Some time ago, I participated in a climbing trivia competition at a local bouldering festival. Given my penchant for climbing history, I was absolutely killing it—until presented with the following pictorial question:
What is the following move called? (Image by Krista DeMolitor.)
I was deeply flummoxed by this image. Not only had I never replicated such a graceful maneuver—I’d never seen it, I’d never heard of it and I’d never come across it in any climbing literature. My forte, you see, is grovelling. If climbing is dancing over rock, my movements are less akin to Swan Lake than to the bizarre gyrations of Midnight Oil’s Peter Garrett. If it’s ugly, painful, strenuous or a combination thereof, it’s definitely in my wheelhouse.
And since I'm betting I'm not alone in feeling this way, I rounded up this compendium of climbing’s least sexy moves. I'm not even talking about butterfly hands or other rad offwidth stacks—I'd say those are sexy moves for an arguably unsexy style of climbing. Nope, I'm talking about the genuinely repugnant stuff. These are the type of moves which not only look bad, they feel bad, too. If you know, you know.
The Beached Whale
Can’t mantle? No problem! This classic maneuver should get you over that awkward ledge with minor muscular effort, minimal technical ability and absolutely zero style. For best results, be sure to cultivate a healthy paunch or “mantle machine” as they’re often known, before attempting this.
In steep terrain, the knee bar gets a lot of press for providing a photogenic hands-free rest. In slab and vertical climbing, The Chin can be just as powerful, though arguably less photogenic. Prolific users can be identified by a heavily calloused jaw, enlarged neck musculature and noticeable venous distension around the temples. See this story's header image for a prime example.
Do you know what’s less hygienic than a climber’s rope? It’s a trick question: No such thing exists. Rope-To-Mouth has been known to cause mild halitosis, severe gingivitis, gangrene of the tongue and occasionally results in a need for dental prosthesis. Or, at least the last one of the four. (See: https://stephdavis.co/blog/what-to-do-when-your-teeth-get-knocked-out-because-you-fell-clipping-with-the-rope-in-your-mouth/.)
The Alpine Knee
Pejoratively referred to as the “dirty knee,” this move is frowned upon by many in the sport as being somewhat less than pure. But screw them—it’s really useful! Executing a mad heelhook while you take your shirt off and throw it to your adoring belayer might work well at the local sport crag, but when the going gets tough, the tough use their knees. Variants include the Sideways Alpine Knee (SAK) for added calf friction, and the Double Alpine Knee (DAK) for when you’re really on the strugglebus.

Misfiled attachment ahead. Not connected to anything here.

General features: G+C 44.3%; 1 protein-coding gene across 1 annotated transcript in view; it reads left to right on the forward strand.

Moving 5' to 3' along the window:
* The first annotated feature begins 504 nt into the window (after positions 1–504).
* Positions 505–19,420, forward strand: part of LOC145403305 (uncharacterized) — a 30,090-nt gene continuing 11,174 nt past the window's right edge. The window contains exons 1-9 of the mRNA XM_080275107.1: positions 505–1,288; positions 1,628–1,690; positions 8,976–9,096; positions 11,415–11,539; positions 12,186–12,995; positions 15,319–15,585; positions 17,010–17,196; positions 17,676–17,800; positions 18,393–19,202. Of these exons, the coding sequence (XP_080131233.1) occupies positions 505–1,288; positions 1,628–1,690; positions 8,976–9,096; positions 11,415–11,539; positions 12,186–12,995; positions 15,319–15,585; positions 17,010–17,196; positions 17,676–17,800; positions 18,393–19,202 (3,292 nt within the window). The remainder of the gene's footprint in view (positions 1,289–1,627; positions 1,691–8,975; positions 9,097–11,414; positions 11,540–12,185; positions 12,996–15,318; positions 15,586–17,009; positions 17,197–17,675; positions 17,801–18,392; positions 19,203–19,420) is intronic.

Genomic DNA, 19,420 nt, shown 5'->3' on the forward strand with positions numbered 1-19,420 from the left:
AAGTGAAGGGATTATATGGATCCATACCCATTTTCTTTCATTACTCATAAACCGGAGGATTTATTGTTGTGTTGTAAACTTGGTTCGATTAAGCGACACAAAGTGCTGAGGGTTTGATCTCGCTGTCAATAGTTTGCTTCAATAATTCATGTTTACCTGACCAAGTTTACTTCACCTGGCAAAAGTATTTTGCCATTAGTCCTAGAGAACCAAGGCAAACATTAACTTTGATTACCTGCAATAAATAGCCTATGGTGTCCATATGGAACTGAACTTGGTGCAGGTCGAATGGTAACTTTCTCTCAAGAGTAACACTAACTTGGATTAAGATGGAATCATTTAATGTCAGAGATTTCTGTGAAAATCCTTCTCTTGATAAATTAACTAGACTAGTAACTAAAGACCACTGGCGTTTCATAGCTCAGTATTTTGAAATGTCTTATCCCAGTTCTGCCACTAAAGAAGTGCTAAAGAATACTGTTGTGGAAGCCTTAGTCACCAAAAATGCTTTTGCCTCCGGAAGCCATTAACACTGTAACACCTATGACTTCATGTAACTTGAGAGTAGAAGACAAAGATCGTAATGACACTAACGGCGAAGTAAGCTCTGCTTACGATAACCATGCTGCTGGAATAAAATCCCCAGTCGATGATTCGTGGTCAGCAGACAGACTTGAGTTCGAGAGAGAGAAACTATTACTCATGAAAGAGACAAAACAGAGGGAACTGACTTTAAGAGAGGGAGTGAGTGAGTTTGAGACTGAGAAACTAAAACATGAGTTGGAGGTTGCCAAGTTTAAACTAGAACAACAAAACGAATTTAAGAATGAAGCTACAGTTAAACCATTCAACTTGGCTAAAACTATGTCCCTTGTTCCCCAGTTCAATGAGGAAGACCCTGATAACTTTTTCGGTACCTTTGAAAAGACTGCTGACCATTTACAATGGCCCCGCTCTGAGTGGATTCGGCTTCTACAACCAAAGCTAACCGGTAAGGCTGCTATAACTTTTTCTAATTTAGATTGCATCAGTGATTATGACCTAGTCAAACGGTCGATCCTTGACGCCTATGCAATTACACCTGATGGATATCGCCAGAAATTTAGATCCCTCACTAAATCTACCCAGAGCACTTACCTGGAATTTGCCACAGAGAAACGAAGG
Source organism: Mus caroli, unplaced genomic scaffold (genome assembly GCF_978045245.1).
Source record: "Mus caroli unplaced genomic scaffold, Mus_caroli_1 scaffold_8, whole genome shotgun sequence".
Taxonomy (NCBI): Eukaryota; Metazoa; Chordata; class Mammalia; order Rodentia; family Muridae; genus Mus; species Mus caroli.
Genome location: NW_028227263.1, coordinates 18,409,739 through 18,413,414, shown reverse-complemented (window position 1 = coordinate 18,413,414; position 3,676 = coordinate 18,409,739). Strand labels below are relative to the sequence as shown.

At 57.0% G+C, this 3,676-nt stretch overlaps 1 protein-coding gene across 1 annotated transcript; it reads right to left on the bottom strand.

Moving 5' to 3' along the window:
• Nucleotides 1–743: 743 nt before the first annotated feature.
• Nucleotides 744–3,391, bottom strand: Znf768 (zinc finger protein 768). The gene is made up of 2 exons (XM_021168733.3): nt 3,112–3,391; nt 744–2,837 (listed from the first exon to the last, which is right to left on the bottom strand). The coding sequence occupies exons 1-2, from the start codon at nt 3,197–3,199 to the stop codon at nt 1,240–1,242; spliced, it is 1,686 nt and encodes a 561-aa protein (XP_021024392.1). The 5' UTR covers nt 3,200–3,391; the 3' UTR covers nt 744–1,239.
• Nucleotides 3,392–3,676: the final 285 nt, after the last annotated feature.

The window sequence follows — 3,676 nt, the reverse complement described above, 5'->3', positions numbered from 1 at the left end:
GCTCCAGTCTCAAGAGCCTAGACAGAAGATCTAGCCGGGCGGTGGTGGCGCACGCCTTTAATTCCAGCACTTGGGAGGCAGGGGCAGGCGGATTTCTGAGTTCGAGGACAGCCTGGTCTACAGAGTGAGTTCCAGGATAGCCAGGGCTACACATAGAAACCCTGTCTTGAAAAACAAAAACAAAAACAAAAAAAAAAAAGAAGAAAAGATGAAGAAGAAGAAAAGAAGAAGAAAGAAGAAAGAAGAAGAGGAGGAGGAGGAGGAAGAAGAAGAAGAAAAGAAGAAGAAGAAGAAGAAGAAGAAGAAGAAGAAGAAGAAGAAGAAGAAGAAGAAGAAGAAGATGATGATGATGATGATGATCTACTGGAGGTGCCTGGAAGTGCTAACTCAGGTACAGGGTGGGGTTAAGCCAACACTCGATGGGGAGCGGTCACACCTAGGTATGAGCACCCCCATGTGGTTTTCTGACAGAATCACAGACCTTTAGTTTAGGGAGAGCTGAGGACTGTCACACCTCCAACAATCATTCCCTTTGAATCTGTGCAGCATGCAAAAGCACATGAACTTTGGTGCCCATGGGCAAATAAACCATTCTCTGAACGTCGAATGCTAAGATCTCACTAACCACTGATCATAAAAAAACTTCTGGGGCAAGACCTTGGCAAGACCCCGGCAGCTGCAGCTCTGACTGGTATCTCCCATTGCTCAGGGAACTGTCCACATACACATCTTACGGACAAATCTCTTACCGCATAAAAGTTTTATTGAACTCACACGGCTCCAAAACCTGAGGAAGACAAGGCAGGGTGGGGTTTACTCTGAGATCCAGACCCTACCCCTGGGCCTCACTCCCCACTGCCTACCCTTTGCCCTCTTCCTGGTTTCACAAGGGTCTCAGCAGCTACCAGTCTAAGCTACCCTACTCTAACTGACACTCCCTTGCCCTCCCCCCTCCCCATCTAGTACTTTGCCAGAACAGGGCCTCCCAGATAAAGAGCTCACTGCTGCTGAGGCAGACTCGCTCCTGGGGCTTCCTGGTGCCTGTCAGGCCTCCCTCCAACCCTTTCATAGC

Taken from Spanish, Gusando roughly translates to “worming.” This is the one and only method for climbing desperate V-grooves and oppresively tight body cracks. Ever popular, there is almost always a line for these types of climbs at any given trad crag across the nation. The joyous cry of “Gusando!” can often be heard echoing across the cliffs as the ecstatic occupants inch their way upward in the cavernous depths.
The Knee Lock
There are few moves as secure as a good Knee Lock. In fact, the Knee Lock is so secure that it can prove impossible to reverse! If wedged in an appropriate constriction, the limb will hold fast for a lengthy period of time. This period almost always exceeds the user’s ability to maintain bowel control (see: https://vimeo.com/13831211) and could quite possibly end with amputation. Use sparingly.
The Good Samaritan
If you’re as flexible as I am—read: not at all—you’ll find many highsteps to be a bridge too far. That is, of course, unless you employ the Good Samaritan! Give that wretched, contemptable foot of yours a helping hand by literally grabbing it and lifting it into place. It’s awkward, it’s ugly, and it generally puts you off balance. But then again, you probably won’t be getting much higher without it, so don’t look a gift horse in the mouth.
Sometimes, sports need to be redefined in order to keep them interesting. Ice climbers banished the use of heel spurs when it became apparent that they offered an unfair advantage, and some even shun the Figure 4 move as being overly mechanical. In that spirit, it’s time we abandoned the time-honoured technique of straight arms in favour of The Velociraptor. This cramped, ungainly method delivers a savage flashpump by consistently engaging your shoulders, biceps and forearms. Sure, you could bear your weight through the skeleton like everyone else, but you’re only cheating yourself, right?
The Uncontrollable Sob
When all else fails, nothing works better than a good old cry. If it all gets to be a bit too much, pop your head in your hands, have a decent blubber, and see if you don’t feel a million times better afterward!